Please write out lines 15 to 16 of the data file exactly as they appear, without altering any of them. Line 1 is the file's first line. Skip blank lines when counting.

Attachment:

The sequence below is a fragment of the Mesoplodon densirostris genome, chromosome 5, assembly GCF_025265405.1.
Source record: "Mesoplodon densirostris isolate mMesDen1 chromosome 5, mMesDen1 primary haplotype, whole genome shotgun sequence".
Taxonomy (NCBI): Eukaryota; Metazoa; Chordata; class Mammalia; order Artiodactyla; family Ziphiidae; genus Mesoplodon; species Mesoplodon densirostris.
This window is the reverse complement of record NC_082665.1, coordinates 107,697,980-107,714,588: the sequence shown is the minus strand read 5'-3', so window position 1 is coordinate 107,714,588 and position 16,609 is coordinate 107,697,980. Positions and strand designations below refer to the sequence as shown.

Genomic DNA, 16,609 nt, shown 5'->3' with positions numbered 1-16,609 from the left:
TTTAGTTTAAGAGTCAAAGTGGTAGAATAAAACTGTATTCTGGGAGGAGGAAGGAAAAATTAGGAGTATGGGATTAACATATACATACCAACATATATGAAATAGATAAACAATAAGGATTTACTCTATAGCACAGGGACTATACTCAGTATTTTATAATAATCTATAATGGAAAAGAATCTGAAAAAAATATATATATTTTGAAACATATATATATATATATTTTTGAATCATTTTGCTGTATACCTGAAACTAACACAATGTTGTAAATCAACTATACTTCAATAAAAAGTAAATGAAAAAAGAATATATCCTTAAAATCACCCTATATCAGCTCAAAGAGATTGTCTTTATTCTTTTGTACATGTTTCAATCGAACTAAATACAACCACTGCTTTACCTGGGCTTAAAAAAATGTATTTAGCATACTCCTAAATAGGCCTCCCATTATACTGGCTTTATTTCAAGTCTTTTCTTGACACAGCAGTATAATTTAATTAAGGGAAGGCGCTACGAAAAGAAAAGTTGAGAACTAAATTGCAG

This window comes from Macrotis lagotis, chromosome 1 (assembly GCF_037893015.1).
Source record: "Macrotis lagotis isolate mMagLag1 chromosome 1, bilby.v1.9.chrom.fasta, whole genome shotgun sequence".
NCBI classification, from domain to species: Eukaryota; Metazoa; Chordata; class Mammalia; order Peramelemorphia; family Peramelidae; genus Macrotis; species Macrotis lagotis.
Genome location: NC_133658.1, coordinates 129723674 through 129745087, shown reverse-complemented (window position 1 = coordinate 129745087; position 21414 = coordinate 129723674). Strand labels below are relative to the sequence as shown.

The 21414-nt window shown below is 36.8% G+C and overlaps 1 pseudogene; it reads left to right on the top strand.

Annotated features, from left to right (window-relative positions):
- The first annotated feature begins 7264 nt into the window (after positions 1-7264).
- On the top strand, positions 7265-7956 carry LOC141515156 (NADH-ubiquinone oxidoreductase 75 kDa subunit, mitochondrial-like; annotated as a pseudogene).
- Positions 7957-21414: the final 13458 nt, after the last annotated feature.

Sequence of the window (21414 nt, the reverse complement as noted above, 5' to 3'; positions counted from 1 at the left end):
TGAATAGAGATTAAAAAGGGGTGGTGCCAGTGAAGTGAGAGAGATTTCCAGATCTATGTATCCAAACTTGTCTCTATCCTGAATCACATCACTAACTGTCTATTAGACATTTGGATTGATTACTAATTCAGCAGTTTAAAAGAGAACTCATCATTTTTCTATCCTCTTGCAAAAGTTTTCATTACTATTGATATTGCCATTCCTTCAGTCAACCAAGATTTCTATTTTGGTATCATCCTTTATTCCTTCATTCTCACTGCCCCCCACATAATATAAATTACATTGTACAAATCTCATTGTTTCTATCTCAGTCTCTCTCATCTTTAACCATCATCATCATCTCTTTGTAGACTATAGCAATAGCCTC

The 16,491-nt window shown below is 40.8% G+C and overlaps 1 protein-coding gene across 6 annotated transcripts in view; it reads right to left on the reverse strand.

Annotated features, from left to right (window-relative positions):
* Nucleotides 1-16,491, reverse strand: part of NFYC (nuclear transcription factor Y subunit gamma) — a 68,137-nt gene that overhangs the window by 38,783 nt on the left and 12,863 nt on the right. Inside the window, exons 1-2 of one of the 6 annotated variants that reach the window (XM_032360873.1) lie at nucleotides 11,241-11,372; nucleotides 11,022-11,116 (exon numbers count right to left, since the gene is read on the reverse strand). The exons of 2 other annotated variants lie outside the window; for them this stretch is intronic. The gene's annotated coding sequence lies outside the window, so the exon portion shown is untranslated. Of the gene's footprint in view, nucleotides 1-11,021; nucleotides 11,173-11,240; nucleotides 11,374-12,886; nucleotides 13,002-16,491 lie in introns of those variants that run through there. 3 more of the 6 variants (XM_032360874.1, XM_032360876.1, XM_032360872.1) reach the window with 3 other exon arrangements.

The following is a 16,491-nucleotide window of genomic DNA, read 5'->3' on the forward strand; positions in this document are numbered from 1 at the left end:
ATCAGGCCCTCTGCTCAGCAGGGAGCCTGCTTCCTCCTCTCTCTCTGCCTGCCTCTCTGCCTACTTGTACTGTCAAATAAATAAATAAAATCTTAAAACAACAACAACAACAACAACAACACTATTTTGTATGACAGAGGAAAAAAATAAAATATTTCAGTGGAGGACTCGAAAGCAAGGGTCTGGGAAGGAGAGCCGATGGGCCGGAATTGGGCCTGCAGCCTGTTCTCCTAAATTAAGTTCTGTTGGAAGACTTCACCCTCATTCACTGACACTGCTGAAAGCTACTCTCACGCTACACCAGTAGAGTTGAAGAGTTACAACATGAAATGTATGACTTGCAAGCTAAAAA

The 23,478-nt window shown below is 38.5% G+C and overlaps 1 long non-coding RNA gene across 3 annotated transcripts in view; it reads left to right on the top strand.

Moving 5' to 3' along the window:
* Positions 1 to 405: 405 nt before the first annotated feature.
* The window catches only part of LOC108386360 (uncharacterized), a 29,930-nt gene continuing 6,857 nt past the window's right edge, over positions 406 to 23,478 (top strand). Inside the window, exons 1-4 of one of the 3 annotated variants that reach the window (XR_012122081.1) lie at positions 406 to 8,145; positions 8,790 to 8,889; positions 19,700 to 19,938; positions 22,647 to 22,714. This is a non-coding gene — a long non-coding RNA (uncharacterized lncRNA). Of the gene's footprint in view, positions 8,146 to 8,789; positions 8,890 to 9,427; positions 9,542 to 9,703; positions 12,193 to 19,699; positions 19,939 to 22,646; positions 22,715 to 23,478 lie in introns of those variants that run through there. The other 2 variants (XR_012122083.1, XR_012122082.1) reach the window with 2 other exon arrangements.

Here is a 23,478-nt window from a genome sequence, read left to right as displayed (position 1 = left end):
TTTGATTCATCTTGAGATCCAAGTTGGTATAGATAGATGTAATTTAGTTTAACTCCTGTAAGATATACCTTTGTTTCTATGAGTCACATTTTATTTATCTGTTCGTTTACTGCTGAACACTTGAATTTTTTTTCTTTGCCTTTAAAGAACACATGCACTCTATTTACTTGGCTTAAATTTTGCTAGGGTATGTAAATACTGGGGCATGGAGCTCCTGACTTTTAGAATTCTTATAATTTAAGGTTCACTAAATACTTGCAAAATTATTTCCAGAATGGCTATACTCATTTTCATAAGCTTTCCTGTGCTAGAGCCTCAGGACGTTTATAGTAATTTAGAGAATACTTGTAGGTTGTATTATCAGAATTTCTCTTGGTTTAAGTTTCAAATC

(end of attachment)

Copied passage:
- Positions 7957-21414: the final 13458 nt, after the last annotated feature.

Sequence of the window (21414 nt, the reverse complement as noted above, 5' to 3'; positions counted from 1 at the left end):